In your previous comment, “tragedy” described “unwanted pregnancy,” not the abortion of the child. If you want me to interpret your words according to what you mean in your head, you’ll have to actually express in your writing what you mean in your head. I only have your words to work with. I can’t read your mind.
In his homilies, Fr. Sheehy specifically addressed sins that were supported by law. He actually said so in his homilies, lamenting the fact that these three particular sins are supported by law, that they are legal. Quite obviously, this does not mean that those sins he did not mention are not sins. Neither does it mean that other sins that are legal are not sins. This is common English. Murder and rape are examples of the law proscribing sinful acts, so the civil law is consistent with God’s moral law. Abortion, transgenderism, and homosexual acts are examples of the law allowing acts that are sinful, so the civil law is not consistent with God’s moral law. This was Fr. Sheehy’s point and complaint.
I’m wondering now if, not only have you not read my post, but you haven’t listened to Fr. Sheehy’s recorded homily, either. Otherwise, you would know all this, and we wouldn’t have to waste our time on it. Also, I already addressed this matter, as well, very clearly in my last comment. Perhaps you should take some time to read my post and listen to the recording of the crucial part of Fr. Sheehy’s homily, which is available all over the internet.
I’ve addressed your points and answered your questions, but you haven’t yet addressed mine or answered my questions.
Did you edit your comment, changing “unplanned” pregnancy to “unwanted” pregnancy? That’s not honest, especially after I replied to “unplanned” pregnancy. In any case, it doesn’t change my point. The child conceived in an “unwanted” pregnancy is as much a child as it is in an “unplanned” pregnancy. Abortion kills a child, regardless of whether that child is unplanned or unwanted. I think most mothers know this, as much as society has attempted to convince them otherwise. I know that abortionists know this.
I haven’t edited anything. You say their are those who ‘desire’ the deaths of innocents. That is simply appalling
Yeah, I think you did. But it matters not.
Yes, it is appalling that there are those who desire the deaths of innocents. Your pretended naivete on the matter is unbecoming one as experienced as you are (assuming you are older than, say, twenty).
So, are you unwilling or unable to address my points and answer my questions? I’ll assume you are since you’ve had ample opportunity and have chosen not to. In that case, I’ll move on. We can pray for each other, for the conversion of sinners, and for the courage of ministers of the gospel to speak the truth boldly and with passion, even when that means offending people, or breaking the peace, or is interpreted as unloving and intolerant. It is never poor judgement to speak the truth of Christ.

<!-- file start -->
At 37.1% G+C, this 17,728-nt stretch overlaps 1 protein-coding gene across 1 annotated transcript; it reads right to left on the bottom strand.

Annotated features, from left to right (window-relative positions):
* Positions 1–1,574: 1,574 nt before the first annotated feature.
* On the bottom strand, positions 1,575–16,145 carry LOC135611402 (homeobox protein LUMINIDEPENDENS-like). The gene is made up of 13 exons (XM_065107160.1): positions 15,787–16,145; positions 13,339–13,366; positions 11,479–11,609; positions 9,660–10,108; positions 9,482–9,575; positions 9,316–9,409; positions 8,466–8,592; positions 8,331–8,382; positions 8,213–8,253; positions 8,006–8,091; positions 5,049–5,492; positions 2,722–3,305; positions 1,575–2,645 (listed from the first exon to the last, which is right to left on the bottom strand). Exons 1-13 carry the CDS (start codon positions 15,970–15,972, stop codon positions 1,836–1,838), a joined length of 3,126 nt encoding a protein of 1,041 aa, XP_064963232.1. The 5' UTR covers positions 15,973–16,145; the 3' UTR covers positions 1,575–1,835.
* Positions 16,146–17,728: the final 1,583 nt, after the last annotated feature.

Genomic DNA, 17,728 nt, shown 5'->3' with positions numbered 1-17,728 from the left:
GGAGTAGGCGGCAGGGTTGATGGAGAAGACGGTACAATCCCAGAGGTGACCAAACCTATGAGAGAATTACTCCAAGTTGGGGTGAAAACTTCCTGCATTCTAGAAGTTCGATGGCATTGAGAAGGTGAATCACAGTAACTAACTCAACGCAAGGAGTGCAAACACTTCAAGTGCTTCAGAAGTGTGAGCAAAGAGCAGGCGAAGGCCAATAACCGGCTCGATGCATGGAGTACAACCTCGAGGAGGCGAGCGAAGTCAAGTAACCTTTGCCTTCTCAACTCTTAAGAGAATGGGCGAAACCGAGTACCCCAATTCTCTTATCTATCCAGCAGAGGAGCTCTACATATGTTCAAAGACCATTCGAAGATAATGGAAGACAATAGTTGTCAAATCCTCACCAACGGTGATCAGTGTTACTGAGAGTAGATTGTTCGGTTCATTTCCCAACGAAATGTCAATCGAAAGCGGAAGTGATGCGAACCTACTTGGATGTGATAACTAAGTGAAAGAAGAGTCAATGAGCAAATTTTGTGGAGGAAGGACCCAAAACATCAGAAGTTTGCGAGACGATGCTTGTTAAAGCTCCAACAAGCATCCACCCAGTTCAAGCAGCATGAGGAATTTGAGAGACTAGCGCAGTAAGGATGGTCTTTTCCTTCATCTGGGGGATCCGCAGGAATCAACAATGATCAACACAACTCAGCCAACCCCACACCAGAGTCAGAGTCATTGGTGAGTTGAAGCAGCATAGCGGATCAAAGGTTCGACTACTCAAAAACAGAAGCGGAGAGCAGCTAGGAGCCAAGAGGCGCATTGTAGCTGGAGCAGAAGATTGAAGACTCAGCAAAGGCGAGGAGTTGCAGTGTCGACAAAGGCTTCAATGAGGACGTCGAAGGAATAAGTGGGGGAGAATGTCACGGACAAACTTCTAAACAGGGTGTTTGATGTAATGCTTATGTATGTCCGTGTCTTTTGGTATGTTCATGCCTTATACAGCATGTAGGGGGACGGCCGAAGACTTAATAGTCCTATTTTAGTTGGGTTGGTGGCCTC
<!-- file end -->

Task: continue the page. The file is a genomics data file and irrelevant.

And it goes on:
“Do you think that I have come to establish peace on the earth? No, I tell you, but rather division. From now on a household of five will be divided, three against two and two against three” (Lk 12:51-52).
You persist in your stomach churning assertion that there are those who actually desire the deaths of innocents … how appalling …. I doubt that there is a single woman inn Earth who desires the termination of a pregnancy . Sadly There will be many reasons for a woman to have an abortion but desire isn’t one of them . It may surprise you when I tell you that I am pro life . I believe that conception is sacred. I would do anything to help a woman to change her mind if she was considering abortion …. Apart from one thing … I would not force her …. I would try to persuade her with Love, advice , compassion , guidance , joy and mercy . I appreciate the depth of pain you feel over abortion but your pain manifests itself in anger bordering on hate . You can quote whatever crude extracts you want from the bible but they are flawed and corrupted if they are not based on Christ’s infinite Love and Mercy for us and that includes women who find themselves faced with the tragedy of abortion .
And there it is. If I don’t affirm them, I must hate them. If I don’t affirm the decisions others makes, I must hate them. If I judge their decisions contrary to God’s revealed will, according to the Scriptures and Church teaching, I must hate them.
Jesus’ mission was not to call others to repentance and reconciliation with the Father, for that would imply that they are in need of repentance and that they are alienated from the Father. But God loves them, which can only mean that He affirms their life decisions and there is no need for repentance. If there are any Scriptures that suggest that God does not affirm everyone and the decisions they make, or that one must repent of one’s sins or stop sinning (and they are numerous), it must be flawed and corrupted. Love means being nice, being tolerant, and not offending. Jesus came to teach a theology of salvation by nice. If you are nice, you’ll get to heaven. If you are mean, you’ll go to hell. To call sin sin is the worst possible thing one could do, for it implies that God doesn’t love the sinner. All those Scriptures that proclaim that God loves the sinner and calls them to repentance are flawed and corrupted. For instance, we must keep in the Gospel of John’s story of the woman caught in adultery Jesus’ promise to her, “Neither do I condemn you,” and excise His admonition “Now go, and sin no more.” The first is affirming, the second is judging. The first is loving, the second is hateful. It is flawed corrupted and must have been put there by someone who hates women!
You are a Marcionist, embracing those Scriptures that you like, and rejecting those you don’t like. To suggest that there are Scriptures that are flawed and corrupted because they don’t reflect your personal take on Jesus is the highest arrogance.
You are no longer making arguments. You are simply proclaiming your Gospel and making accusations. I don’t follow your Gospel. No one is saved by your Gospel. We are saved by the Gospel of Jesus Christ as given to us by His Church, the Church of the Apostles. There is no other name on earth by which men are saved.